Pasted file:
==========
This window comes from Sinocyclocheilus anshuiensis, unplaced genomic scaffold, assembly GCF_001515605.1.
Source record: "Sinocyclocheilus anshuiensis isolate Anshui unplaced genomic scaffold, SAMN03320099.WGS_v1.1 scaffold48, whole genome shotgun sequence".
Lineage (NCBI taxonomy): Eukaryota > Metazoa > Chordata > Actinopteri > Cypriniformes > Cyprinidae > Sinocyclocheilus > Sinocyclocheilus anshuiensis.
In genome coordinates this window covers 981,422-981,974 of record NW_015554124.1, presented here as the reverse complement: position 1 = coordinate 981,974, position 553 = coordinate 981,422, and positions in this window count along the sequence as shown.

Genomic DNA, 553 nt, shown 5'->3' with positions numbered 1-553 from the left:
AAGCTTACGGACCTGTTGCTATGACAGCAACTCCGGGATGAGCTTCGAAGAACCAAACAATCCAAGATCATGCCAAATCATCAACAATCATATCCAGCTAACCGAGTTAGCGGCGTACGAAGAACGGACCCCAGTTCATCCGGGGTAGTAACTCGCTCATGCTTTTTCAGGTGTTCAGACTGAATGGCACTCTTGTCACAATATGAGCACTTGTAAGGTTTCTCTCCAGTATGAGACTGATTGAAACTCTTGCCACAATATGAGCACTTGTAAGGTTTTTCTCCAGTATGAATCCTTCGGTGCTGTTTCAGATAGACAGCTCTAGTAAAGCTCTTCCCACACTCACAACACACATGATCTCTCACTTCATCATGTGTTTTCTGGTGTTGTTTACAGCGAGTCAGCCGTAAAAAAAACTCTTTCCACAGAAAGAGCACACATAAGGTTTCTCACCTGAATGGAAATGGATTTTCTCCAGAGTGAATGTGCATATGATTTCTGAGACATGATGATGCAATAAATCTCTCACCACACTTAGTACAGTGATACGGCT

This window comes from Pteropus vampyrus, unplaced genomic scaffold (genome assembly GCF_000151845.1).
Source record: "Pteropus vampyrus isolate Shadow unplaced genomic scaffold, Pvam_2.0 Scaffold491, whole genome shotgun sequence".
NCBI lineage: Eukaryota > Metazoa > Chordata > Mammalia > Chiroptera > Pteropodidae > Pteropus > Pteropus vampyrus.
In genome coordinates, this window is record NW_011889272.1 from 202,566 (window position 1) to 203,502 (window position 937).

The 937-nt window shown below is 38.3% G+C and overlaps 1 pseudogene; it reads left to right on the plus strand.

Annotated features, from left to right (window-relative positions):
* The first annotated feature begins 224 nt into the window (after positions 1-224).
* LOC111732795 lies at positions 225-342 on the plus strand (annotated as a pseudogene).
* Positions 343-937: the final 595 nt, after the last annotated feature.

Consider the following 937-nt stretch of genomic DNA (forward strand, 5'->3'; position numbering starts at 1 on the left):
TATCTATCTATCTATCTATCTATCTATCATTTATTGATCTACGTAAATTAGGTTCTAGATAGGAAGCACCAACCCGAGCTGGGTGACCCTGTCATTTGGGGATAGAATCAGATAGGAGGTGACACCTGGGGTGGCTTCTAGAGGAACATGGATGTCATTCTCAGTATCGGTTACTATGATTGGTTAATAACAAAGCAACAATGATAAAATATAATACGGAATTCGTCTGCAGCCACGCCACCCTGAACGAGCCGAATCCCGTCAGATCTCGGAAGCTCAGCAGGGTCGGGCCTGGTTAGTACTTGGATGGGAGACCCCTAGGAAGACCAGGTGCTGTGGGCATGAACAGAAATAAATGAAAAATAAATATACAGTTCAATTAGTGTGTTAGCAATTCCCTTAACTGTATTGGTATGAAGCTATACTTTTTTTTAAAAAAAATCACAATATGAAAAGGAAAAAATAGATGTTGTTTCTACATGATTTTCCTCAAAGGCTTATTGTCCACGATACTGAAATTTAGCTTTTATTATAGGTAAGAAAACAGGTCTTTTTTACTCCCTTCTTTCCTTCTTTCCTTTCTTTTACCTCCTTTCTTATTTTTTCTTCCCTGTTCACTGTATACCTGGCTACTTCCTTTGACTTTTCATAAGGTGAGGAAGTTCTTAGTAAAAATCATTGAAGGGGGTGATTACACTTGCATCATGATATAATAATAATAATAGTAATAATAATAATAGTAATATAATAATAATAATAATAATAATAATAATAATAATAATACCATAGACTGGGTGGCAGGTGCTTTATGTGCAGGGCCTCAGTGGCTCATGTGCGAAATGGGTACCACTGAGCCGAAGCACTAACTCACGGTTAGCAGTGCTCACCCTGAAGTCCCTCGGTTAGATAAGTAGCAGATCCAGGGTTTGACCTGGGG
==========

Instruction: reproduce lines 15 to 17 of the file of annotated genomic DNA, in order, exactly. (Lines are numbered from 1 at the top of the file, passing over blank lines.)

* Positions 343-937: the final 595 nt, after the last annotated feature.

Consider the following 937-nt stretch of genomic DNA (forward strand, 5'->3'; position numbering starts at 1 on the left):
TATCTATCTATCTATCTATCTATCTATCATTTATTGATCTACGTAAATTAGGTTCTAGATAGGAAGCACCAACCCGAGCTGGGTGACCCTGTCATTTGGGGATAGAATCAGATAGGAGGTGACACCTGGGGTGGCTTCTAGAGGAACATGGATGTCATTCTCAGTATCGGTTACTATGATTGGTTAATAACAAAGCAACAATGATAAAATATAATACGGAATTCGTCTGCAGCCACGCCACCCTGAACGAGCCGAATCCCGTCAGATCTCGGAAGCTCAGCAGGGTCGGGCCTGGTTAGTACTTGGATGGGAGACCCCTAGGAAGACCAGGTGCTGTGGGCATGAACAGAAATAAATGAAAAATAAATATACAGTTCAATTAGTGTGTTAGCAATTCCCTTAACTGTATTGGTATGAAGCTATACTTTTTTTTAAAAAAAATCACAATATGAAAAGGAAAAAATAGATGTTGTTTCTACATGATTTTCCTCAAAGGCTTATTGTCCACGATACTGAAATTTAGCTTTTATTATAGGTAAGAAAACAGGTCTTTTTTACTCCCTTCTTTCCTTCTTTCCTTTCTTTTACCTCCTTTCTTATTTTTTCTTCCCTGTTCACTGTATACCTGGCTACTTCCTTTGACTTTTCATAAGGTGAGGAAGTTCTTAGTAAAAATCATTGAAGGGGGTGATTACACTTGCATCATGATATAATAATAATAATAGTAATAATAATAATAGTAATATAATAATAATAATAATAATAATAATAATAATAATAATACCATAGACTGGGTGGCAGGTGCTTTATGTGCAGGGCCTCAGTGGCTCATGTGCGAAATGGGTACCACTGAGCCGAAGCACTAACTCACGGTTAGCAGTGCTCACCCTGAAGTCCCTCGGTTAGATAAGTAGCAGATCCAGGGTTTGACCTGGGG